If you have ever heard of the term “heat pump” from your A/C technician, you might be confused and not even sure what a heat pump is. In this blog, how a heat pump works. But before that, we must first understand what a heat pump is, the benefits, and the components of a heat pump.
What Is A Heat Pump?
In the most simple terms, a heat pump is just your air conditioning system working in reverse. While your A/C cools your home and pumps heat outside, a heat pump would pull hot air from the outside and blow it into your home.
In more scientific terms, a heat pump transfers heat from one place to another using the HVAC components. While a heat pump cannot create hot air, it can move heat from one place to another.
Benefits of a Heat Pump
Because heat pumps rely on the use of electricity to move air from one place to another, they are extremely cost-effective and efficient. In comparison, electric heaters like a space heaters, need a lot of electricity to operate.
In fact, according to energy.gov, today’s heat pump can reduce your electricity use for heating by approximately 50% compared to electric resistance heating such as furnaces and baseboard heaters.
In addition, high-efficiency heat pumps also dehumidify better than standard central air conditioners. This again makes these systems more efficient and creates more comfortable environments.
Components of a Heat Pump
Heat pumps rely on many components to work together.
The outside unit is typically called the A/C unit. The outdoor unit contains a fan and coils. The fan helps move air through the coils while the coils hold the refrigerant.
The indoor unit is also sometimes called the air handler, furnace, heat pump, or A/C as well. This unit contains a fan and coils as well. The fan helps blow the air through the coils and throughout the ductwork in the home.
The refrigerant is what is located inside the copper coils. This stuff, also called freon, 410A, or R22 (depending on the type) easily changes temperature by pressure changes. It is the same thing located in your fridges and freezes to keep it cold.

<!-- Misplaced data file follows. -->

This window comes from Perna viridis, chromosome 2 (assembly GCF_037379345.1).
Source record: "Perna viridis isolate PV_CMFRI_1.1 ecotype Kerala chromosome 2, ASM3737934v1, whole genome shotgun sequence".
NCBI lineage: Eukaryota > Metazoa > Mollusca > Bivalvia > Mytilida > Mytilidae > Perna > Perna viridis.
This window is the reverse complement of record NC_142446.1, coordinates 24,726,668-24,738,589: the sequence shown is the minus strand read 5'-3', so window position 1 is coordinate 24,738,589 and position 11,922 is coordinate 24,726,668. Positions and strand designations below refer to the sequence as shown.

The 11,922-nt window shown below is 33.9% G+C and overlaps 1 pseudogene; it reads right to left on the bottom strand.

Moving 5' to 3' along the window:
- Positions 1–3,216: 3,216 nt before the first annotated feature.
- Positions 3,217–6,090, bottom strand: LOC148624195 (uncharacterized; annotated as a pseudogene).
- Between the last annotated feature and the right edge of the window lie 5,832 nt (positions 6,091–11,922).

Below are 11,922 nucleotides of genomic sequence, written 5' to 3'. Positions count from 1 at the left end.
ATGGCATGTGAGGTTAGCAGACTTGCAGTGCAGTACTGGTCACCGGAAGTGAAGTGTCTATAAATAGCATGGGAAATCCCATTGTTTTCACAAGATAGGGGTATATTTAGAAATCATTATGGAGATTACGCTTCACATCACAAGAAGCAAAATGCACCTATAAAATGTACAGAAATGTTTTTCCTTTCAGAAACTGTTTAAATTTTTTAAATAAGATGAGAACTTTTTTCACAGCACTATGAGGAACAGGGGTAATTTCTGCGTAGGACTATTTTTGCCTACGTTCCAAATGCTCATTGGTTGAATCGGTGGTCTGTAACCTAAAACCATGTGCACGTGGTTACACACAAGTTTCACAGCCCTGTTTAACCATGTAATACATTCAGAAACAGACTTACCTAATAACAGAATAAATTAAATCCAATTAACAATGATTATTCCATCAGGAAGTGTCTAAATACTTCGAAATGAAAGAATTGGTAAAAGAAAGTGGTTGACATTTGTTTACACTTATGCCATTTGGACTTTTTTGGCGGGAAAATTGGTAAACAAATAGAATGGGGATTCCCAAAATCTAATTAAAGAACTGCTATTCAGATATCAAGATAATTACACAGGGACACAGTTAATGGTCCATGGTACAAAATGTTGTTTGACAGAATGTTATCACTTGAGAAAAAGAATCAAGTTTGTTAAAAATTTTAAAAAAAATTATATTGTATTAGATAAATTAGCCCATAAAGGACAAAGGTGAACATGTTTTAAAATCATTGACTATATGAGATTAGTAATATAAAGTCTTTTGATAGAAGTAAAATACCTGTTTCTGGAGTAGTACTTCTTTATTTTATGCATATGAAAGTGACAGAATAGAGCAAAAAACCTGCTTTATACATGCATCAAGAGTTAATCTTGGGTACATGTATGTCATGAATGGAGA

The refrigerant moves through the coils from the outside unit to the indoor unit and back.
The compressor is responsible for increasing the pressure of the refrigerant, moving it throughout the system, and making it hot.
The reversing valve basically helps the refrigerant switch directions. As mentioned in the beginning, a heat pump is your A/C in reverse.
The expansion valve acts as a regulator on the refrigerant helping it meet the proper pressure and temperature.
How a Heat Pump Works
So now that we know what a heat pump is and the components, we can talk about how a heat pump actually works.
In general, a heat pump uses electricity to transfer heat by using refrigerant as the medium. Fans blow air over the coils of the refrigerant to blow warm or cool air throughout the home.
- In the above diagram, the refrigerant travels through the compressor which is located at the outdoor coils. This makes the refrigerant have higher pressure converting it into a hot gas.
- Then, the gas flows to the outdoor coils which are functioning as the condenser. A fan pushes cool outdoor air through the coils. Naturally, the refrigerant absorbs the cool outside air and lowers its pressure. The air blown through the coils becomes warm air.
- Then, the refrigerant goes through the expansion valve which regulates the pressure. This makes the refrigerant a colder liquid for it to pass through the indoor unit functioning as the evaporator
- The indoor unit pushes warm indoor air over the fan. This blows cool air throughout the home and makes the refrigerant warm again causing it to evaporate.
- When the A/C is reversed, we have the heat pump. The refrigerant travels through the compressor which makes the refrigerant a hot gas.
- The hot gas travels through the indoor coils. A fan blows cool air over the coils which transfer warm air into the home.
- The refrigerant absorbs the cool indoor air and lowers its pressure. It then travels through the expansion valve which regulates the pressure back to a cold liquid.
- The cold liquid travels through the outdoor coils which blow warm outdoor over the unit. The warm air transfers heat energy to the refrigerant once again to travel through the compressor.
While a heat pump can be confusing it’s an awesome technology uses natural properties to transfer heat.
We conduct home inspections in the Tampa Bay Area in which we evaluate how well your HVAC system or heat pump is operating.